Arrium’s major lenders have teamed with the worker’s union to install new administrators to the struggling steel and mining group.
The banks and the Australian Workers’ Union successfully applied in a federal court on Tuesday to have KordaMentha installed in place of Grant Thornton.
The AWU said the appointment of KordaMentha was made possible through collaboration with the banks and represented the best way forward for all parties.
“The AWU looks forward to working constructively with KordaMentha as the new administrator, engaging in a business-as-usual approach to Arrium’s operations, and ensuring we work in the interests of our members,” the union said in a statement.
But South Australian Treasurer Tom Koutsantonis said the move had created more uncertainty for 1600 Arrium workers in Whyalla and thousands more across the nation.
The government had been in advanced negotiations with Grant Thornton’s Paul Billingham to ensure Arrium and its creditors could continue to trade, Mr Koutsantonis said.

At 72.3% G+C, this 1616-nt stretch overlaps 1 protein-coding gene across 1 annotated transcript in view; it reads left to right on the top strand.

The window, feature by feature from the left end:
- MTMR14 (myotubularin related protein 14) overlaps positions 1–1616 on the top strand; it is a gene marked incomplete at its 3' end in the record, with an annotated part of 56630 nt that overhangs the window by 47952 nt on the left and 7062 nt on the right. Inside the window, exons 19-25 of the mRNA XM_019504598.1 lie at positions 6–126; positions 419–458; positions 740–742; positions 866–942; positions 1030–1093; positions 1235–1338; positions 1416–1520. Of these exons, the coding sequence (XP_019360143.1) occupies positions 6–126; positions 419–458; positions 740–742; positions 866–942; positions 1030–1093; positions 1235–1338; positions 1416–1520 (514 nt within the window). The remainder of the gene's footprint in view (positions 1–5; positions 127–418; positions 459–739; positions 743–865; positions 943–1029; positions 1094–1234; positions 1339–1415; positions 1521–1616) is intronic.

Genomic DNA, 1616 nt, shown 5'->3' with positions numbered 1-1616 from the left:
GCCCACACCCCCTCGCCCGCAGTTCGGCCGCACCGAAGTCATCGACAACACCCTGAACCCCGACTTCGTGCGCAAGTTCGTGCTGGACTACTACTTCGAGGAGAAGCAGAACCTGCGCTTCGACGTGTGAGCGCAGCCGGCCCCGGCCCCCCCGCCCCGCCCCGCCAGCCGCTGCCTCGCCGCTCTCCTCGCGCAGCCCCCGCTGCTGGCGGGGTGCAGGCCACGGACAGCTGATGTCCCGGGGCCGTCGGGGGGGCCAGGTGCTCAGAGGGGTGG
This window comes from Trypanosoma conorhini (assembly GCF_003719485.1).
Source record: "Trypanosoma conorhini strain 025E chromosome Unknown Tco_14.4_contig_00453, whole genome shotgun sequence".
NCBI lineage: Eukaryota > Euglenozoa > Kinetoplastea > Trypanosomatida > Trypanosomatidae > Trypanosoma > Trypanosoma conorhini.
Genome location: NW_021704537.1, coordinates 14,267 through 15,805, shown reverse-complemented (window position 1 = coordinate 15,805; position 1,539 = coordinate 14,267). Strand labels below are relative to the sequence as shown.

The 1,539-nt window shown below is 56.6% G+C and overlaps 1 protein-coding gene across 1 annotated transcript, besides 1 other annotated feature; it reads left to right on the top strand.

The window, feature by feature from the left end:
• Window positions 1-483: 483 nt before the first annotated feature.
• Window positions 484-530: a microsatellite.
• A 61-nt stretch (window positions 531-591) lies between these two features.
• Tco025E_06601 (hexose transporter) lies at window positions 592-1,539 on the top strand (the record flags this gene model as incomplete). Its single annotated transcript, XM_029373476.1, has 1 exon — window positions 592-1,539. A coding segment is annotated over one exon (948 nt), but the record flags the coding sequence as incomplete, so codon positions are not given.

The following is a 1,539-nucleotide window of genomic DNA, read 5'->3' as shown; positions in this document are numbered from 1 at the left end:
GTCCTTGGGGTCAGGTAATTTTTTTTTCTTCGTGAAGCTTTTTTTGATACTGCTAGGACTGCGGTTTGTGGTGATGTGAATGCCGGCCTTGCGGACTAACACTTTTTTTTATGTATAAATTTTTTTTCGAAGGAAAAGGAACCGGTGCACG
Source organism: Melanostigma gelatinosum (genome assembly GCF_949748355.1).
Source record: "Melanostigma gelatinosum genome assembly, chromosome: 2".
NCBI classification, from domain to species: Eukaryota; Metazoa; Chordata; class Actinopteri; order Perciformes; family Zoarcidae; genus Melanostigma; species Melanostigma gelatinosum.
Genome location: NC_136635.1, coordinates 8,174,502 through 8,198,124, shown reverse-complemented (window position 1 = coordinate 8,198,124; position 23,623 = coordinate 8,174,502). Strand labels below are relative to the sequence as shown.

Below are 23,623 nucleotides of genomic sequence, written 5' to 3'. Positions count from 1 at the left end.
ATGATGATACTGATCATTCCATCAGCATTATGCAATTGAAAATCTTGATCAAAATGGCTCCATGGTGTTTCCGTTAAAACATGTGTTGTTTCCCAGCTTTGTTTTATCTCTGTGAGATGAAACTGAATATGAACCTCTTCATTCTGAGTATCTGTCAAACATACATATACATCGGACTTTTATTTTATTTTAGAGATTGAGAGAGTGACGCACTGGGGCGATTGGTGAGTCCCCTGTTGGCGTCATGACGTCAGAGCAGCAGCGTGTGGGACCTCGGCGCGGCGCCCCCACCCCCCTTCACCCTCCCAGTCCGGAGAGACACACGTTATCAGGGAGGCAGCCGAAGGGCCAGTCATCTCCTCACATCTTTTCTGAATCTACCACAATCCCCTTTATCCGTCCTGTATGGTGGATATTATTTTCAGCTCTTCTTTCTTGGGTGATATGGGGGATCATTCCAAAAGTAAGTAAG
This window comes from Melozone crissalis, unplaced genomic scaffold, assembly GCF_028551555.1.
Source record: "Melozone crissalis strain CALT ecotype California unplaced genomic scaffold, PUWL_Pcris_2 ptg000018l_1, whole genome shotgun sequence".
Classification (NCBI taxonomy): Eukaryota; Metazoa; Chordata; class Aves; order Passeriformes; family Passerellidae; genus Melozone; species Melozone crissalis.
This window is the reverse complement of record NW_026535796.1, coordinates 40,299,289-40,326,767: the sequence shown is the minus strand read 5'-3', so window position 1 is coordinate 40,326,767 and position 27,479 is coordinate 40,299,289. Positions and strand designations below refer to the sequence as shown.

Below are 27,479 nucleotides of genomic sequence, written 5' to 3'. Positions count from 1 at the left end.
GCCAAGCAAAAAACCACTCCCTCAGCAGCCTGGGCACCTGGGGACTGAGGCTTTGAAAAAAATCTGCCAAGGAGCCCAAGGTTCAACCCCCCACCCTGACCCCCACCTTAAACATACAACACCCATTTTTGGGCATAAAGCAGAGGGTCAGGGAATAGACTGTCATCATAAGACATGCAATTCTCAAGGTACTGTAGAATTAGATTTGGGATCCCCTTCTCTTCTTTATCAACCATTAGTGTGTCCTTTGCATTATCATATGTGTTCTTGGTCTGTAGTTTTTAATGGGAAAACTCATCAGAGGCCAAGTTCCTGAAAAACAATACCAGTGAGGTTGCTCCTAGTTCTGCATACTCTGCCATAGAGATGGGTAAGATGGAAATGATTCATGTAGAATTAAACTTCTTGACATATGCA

“Having forced the issue of voluntary administration, we are now witnessing the banks shamefully squabbling about the choice of administrator,” he told parliament.
“This further disruption by the Australian banks and the continued use of Whyalla’s future as a bargaining chip is distressing for those who are affected by the ongoing uncertainty and constant speculation.”
The SA government would work constructively with the new administrators and other stakeholders, Mr Koutsantonis said.
Grant Thornton said it would do all it could to support the incoming administrators in the transition and expected the impact of the change would be minimal.
Managing partner Paul Billingham said in a statement that the creditors have the right to appoint the firm they wish to represent them in the administration.
“When it became clear that the major stakeholders wished to see a change to a firm not appointed by Arrium, we agreed for the benefit of the process to support an early change as opposed to waiting until the first creditors’ meeting,” he said.
“We believe there is little doubt that the voluntary administration will provide an opportunity to restructure the Australian steel and mining business starting in Whyalla, and also improve the successful East Coast operations.”